In the previous films the groundwork was already laid – there was the oversimplified division of ‘haves’ and ‘have-nots’ that tapped into a slightly on-the-nose post-Occupy Wall Street mentality; television (reality television in particular) was a manipulative opiate for the masses – but in this third film, all those disparate themes of fashion, celebrity, and the cultivation and falsehood of fame, coalesced into a single critique of merchandised ideologies. The promised ‘revolution’ was itself another layer of propaganda designed to exploit their Mockingjay – now more a symbol than a person – as a catalyst for change. And the way that the film actually integrated its own advertising, even employing the font and logos of the film’s own marketing into the ‘news’ reels used to bolster Katniss’ rise to notoriety, was ingenious. A sprawling metatextal franchise exploring the building and exploitation of hype, with Jennifer Lawrence who (as one of the celebrities whose phone was hacked and personal photographs leaked online) had her real world life impacted by a sickening invasion of privacy, convincingly playing the role of a woman trying to hold on to her identity amidst the dehumanising machinations of a relentless, exploitative publicity campaign.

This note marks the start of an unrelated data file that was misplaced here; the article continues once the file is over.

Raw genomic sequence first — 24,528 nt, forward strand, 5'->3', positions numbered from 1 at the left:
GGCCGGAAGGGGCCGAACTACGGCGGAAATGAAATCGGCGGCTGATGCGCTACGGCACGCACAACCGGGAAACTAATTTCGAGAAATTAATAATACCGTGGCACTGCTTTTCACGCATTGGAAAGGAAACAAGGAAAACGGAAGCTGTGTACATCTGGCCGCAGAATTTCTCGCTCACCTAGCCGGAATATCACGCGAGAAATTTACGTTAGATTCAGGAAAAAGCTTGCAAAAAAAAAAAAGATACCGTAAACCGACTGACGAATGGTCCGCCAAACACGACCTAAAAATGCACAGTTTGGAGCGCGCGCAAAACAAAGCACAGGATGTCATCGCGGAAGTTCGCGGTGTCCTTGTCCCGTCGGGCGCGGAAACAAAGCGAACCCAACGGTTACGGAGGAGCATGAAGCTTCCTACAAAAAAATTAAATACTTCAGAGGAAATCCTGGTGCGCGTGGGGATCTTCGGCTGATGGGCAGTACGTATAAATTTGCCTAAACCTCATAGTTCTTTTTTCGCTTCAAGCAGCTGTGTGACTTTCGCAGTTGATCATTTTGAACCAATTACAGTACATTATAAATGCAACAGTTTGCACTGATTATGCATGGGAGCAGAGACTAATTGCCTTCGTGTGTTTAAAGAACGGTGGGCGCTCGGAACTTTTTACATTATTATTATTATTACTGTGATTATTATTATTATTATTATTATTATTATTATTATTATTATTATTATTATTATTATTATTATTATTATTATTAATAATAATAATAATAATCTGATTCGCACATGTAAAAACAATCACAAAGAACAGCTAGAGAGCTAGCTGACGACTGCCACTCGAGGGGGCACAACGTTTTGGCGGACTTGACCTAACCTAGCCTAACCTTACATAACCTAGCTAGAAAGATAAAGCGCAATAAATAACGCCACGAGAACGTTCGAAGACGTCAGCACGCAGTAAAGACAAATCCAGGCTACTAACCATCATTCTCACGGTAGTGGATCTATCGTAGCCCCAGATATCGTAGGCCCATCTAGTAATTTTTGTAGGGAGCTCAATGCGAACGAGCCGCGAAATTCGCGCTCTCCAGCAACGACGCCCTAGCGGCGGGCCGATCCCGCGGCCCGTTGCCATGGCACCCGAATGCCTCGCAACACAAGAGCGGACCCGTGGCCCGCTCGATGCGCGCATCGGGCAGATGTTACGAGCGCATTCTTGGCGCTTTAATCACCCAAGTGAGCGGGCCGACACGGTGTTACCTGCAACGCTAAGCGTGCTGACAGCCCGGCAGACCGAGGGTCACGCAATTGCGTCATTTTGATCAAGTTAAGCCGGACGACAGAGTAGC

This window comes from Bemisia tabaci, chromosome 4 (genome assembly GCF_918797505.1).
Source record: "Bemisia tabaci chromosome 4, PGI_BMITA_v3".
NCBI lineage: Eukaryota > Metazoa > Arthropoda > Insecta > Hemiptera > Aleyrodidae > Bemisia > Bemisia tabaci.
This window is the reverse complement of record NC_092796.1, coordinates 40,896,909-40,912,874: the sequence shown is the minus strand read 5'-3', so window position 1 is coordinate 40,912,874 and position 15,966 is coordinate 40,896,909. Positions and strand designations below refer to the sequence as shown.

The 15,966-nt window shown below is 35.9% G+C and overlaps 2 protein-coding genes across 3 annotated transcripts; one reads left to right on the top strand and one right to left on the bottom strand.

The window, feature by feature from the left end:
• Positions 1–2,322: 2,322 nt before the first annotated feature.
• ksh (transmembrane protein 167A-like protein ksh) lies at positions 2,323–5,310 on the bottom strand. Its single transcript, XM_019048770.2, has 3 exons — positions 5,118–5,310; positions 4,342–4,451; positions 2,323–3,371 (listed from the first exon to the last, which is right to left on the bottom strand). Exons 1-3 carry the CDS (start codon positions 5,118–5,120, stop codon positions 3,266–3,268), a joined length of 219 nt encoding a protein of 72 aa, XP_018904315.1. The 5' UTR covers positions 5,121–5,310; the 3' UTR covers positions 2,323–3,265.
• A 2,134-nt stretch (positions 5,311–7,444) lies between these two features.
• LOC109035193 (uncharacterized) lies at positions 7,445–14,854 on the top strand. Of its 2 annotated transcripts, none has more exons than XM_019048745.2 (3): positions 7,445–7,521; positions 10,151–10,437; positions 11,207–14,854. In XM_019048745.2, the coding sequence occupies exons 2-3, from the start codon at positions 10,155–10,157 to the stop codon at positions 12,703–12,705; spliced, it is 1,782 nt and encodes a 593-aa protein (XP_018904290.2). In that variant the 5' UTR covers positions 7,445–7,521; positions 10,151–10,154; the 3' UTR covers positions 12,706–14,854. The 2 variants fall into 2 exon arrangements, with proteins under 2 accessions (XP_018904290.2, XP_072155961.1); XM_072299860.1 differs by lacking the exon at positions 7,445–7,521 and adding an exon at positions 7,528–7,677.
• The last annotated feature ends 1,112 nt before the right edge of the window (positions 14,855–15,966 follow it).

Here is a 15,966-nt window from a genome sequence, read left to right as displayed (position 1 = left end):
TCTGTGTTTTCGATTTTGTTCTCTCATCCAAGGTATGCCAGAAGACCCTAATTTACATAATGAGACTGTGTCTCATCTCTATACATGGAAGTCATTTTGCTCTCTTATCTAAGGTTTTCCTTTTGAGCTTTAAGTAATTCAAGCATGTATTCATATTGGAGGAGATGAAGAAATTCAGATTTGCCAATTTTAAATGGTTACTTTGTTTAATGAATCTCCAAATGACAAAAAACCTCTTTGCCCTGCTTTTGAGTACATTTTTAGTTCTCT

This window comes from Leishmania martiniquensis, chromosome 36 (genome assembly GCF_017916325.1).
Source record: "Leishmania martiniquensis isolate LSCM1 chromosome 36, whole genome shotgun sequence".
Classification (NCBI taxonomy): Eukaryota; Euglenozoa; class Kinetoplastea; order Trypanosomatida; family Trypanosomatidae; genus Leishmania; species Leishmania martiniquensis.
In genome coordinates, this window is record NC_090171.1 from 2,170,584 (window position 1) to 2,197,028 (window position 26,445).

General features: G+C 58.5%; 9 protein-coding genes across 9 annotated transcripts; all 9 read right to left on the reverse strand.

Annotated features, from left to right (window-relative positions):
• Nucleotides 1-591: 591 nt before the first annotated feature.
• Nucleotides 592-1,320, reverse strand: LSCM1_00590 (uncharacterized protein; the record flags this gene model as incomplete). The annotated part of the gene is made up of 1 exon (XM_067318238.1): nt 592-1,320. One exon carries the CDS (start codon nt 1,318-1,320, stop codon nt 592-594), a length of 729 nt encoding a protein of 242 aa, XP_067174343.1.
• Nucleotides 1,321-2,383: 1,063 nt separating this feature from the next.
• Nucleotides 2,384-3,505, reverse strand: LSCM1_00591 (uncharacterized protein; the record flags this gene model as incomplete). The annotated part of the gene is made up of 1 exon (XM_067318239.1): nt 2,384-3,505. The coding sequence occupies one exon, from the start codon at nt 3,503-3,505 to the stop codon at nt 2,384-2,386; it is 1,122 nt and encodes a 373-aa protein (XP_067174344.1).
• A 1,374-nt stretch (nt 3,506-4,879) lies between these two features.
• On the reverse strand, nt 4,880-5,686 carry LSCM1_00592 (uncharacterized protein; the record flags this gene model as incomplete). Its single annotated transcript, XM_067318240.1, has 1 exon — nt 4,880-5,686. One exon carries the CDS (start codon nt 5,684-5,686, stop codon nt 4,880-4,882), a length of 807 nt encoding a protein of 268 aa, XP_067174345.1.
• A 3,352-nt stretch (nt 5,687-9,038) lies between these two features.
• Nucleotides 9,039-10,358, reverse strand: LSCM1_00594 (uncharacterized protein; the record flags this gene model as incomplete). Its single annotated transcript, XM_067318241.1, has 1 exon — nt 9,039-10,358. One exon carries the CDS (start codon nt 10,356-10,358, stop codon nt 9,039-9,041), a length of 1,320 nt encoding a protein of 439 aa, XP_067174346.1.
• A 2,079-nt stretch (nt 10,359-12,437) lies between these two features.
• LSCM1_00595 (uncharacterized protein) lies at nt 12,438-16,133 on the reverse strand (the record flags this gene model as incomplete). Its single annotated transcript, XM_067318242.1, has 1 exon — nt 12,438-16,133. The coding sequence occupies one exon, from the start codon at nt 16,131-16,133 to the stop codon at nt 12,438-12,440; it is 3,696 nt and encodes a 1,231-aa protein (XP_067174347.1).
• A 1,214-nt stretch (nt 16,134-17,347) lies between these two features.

Peter Bloom, a lecturer at the Open University, took a rather less flattering view of the film, but his argument struck me as a little unfair. He criticises the way in which the movies (and presumably the books before them, I’ve not read them) use the narrative expediency of personifying an ideology in the-evil-tyrant-who-must-be-overthrown, saying that this is too simple a good-versus-evil conceit; but he seems to have missed the fairly overt way in which the film presents the rebellion’s actions as being similarly manipulative for their own ends. What I actually like about this third film is that it makes it clear no one is really the ‘good’ guy, and no one is above using manipulation and rhetoric to achieve their ends.